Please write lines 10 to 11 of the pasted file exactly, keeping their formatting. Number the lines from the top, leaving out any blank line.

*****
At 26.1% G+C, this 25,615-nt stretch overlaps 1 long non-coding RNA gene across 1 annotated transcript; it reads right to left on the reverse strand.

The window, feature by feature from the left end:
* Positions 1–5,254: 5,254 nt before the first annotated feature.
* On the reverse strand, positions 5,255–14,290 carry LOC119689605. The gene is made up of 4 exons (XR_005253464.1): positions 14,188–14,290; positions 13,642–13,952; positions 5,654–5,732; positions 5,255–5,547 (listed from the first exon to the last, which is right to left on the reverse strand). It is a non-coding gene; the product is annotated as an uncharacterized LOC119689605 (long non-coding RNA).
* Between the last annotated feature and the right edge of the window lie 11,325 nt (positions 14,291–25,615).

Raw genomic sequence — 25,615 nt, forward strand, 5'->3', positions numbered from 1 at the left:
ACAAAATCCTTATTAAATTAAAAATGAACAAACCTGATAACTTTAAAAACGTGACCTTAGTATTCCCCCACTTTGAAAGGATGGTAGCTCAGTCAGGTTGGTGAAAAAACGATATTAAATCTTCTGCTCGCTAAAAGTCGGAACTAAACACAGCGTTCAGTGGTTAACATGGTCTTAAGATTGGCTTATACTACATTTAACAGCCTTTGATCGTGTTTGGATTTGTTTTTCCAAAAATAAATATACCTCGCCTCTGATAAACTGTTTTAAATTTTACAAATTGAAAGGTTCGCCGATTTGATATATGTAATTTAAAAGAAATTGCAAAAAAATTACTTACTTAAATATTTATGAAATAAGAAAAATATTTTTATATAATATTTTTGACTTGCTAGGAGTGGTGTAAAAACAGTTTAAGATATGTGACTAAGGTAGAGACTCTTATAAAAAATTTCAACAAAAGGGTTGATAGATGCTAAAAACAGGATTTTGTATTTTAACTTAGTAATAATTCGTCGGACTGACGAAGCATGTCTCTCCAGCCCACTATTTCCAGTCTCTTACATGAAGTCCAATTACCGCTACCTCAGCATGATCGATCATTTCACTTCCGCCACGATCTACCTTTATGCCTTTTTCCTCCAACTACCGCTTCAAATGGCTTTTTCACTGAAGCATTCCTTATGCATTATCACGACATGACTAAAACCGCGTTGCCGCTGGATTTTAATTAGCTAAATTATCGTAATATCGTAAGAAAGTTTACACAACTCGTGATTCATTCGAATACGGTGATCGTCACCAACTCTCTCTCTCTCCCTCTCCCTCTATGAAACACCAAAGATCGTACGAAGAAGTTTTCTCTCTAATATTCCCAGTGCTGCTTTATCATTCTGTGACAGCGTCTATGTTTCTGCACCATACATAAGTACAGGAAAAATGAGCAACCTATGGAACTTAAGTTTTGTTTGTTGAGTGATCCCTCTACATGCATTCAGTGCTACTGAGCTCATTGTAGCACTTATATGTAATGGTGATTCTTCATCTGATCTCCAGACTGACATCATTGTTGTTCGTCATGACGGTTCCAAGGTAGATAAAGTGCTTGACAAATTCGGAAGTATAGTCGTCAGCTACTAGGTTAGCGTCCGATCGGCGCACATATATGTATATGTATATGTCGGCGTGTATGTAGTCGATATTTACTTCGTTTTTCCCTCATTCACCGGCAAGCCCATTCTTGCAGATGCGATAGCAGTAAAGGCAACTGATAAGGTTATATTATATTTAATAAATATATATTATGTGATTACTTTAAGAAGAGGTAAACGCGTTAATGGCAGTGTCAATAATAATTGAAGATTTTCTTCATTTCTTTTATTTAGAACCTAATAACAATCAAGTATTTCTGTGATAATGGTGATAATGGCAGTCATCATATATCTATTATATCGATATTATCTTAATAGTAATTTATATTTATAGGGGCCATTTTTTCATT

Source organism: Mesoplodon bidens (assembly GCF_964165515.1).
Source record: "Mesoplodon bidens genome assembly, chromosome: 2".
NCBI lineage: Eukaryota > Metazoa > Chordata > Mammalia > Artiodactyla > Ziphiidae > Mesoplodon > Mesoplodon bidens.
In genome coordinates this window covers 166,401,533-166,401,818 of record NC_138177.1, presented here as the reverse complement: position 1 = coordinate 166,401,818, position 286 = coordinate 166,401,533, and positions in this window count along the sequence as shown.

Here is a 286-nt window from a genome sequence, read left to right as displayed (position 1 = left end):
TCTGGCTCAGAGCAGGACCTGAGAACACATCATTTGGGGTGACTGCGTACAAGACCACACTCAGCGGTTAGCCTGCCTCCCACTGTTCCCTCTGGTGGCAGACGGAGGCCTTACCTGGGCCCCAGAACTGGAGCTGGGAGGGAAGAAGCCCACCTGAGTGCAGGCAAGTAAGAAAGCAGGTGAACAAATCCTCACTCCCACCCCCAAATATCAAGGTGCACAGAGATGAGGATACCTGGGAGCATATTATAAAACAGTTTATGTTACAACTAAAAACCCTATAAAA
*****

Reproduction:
NCBI lineage: Eukaryota > Metazoa > Chordata > Mammalia > Artiodactyla > Ziphiidae > Mesoplodon > Mesoplodon bidens.
In genome coordinates this window covers 166,401,533-166,401,818 of record NC_138177.1, presented here as the reverse complement: position 1 = coordinate 166,401,818, position 286 = coordinate 166,401,533, and positions in this window count along the sequence as shown.